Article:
Arc’teryx introduces Smithers to the world in 360 degrees of virtual reality.

The video was shot at Bernie Glacier Hut.

Thanks to a virtual reality video released on Nov. 15 by clothing company Arc’rteryx, people around the world will get to experience Smithers backcountry skiing.

The video is a part of Arc’teryx’s Hut Magic campaign and is a result of a partnership between the Vancouver-based company, Destination BC and the Northern BC Tourism Association.

The video was shot at the Bernie Glacier Hut and the surrounding terrain.

“Northern B.C. is one of those places that is one of the frontier locations for our activities,” said global digital marketing manager for Arc’teryx Jurgen Watts. “It’s not often spoken about compared to the major ski centres … this is a way for us to go somewhere most people haven’t done any storytelling and really showcase that.”

The video follows six people as they travel across the terrain for some backcountry skiing before returning to their hut for supper.

The project was shot using Google’s GoPro Odyssey by Switchback Entertainment director and producer Anthony Bonello.

Bonelle got the camera by applying to Google’s Jump Start program which loans cameras to filmmakers and production companies looking to create content in stereoscopic 360. Participants in the program also receive access to Google’s Jump Assembler which is a cloud-based virtual reality video stitcher.

The Odyssey looks like a donut with 16 GoPros in an array.

Bonello said they essentially shot the video blind. To preview shots he had to download footage from the memory cards of all the GoPros, which ends up being half a terabyte, and then upload the footage to the stitcher.

The stitcher would correct any lens distortion and other issues and it would be sent back to him as a huge file he would need to download, after which he would be able to finally see his shot. This process took a lot of time because they were in a rural area with limited bandwidth.

“We’re shooting these shots with no idea if they’re really working,” said Bonello. “It was stressful but in a fun kind of way.”

After the week-long shoot the film entered a five-month post production phase.

Part of the reason why it took so long to edit is because virtual reality technology is still relatively new and there aren’t a lot of guidelines on how to properly edit the video, said Bonello.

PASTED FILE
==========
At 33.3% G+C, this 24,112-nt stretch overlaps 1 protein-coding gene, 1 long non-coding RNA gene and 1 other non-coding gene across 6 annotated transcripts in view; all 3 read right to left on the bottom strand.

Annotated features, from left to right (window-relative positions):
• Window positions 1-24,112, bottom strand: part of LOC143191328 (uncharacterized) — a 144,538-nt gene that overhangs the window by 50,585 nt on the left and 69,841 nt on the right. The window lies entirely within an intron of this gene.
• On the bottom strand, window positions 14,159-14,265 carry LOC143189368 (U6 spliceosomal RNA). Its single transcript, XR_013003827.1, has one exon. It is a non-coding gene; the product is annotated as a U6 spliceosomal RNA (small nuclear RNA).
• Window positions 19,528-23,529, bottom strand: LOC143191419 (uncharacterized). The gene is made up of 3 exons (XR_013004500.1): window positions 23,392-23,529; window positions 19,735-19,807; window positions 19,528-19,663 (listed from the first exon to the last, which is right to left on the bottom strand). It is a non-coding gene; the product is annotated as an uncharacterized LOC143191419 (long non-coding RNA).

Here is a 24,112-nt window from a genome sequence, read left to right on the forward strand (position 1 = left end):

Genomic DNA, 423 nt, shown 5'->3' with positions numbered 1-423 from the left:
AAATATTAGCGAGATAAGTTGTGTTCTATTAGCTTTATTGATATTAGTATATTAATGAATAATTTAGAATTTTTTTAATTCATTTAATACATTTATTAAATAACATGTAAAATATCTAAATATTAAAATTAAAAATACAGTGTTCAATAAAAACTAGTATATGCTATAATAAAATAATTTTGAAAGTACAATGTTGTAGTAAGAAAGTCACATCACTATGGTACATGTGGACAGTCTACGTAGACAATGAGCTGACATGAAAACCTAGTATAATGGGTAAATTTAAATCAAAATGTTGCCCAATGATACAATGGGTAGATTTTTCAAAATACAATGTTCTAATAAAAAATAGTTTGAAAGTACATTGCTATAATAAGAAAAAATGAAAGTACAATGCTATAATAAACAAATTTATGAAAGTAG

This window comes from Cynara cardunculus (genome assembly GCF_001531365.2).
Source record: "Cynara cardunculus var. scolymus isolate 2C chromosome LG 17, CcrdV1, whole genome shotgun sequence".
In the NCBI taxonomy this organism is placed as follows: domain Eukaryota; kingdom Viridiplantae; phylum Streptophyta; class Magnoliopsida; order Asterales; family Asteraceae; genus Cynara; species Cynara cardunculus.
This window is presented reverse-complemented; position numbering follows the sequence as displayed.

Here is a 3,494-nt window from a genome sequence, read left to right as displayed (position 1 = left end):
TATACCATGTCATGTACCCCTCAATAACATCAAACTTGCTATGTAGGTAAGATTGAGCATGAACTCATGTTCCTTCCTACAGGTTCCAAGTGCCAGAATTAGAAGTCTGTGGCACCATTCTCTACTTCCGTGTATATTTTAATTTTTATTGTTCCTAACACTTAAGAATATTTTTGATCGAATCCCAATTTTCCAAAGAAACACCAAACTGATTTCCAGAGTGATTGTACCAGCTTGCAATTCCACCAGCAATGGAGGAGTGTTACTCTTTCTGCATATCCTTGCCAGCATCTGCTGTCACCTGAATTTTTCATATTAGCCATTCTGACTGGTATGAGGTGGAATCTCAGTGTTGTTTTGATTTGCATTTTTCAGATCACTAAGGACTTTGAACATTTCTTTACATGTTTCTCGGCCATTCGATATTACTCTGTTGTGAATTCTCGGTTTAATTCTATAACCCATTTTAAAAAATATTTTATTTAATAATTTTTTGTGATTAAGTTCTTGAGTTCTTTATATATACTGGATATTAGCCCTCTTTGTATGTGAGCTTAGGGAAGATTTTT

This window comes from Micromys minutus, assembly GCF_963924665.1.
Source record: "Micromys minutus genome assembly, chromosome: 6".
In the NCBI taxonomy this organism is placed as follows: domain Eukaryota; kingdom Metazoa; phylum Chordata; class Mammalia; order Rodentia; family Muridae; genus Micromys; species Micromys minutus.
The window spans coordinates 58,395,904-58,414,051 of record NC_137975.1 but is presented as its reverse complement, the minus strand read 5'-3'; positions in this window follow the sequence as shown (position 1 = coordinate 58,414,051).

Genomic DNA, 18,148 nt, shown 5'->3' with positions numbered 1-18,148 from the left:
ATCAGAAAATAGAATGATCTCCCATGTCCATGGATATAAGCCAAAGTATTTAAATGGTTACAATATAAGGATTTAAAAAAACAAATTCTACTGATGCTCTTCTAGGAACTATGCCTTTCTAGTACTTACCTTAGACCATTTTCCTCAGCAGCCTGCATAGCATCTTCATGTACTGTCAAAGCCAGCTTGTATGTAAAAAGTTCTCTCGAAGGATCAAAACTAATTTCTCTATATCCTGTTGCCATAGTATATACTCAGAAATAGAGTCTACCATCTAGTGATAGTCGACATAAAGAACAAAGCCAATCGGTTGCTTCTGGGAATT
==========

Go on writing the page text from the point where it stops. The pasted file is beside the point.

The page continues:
He even had to get developers from Amsterdam to build an app that relied on a gaming engine in order to play back the footage.

“Because it’s such heavy footage it just bogs down computers,” said Bonello. “It’s a really cool experience but you can’t get to play without glitches. All of this was very experimental and totally trial and error.”

Arc’teryx started working with Northern BC Tourism in January and started filming in February.

Northern BC Tourism reached out to people and organizations in the Bulkey Valley for the film crew and put together an itinerary for them.

“They’re a really, really, fun high-energy group,” Tasha Peterson, Northern BC Tourism content and social media specialist, said of the crew. “I think they were really happy with their experience in Smithers.”

The clothing brand released the video on their YouTube channel and built mini ski huts in their stores across North America and London, England where customers can watch the virtual reality video.

The company will also be giving customers who make an online order a free copy of their magazine, Lithographica, which features stories about locals Brian Hall, developer for Hankin-Evelyn Backcountry Skiing, and Jevon Zyp, Skeena Catskiing’s founder and operator.

Hall is the go-to person for information about Hankin-Evelyn. Four film crews and 25 photojournalists have sought out his help while working on stories about the area.

“Sometimes it can be intimating when a big film crew rolls into town but they were really down to earth and open,” said Hall.

 

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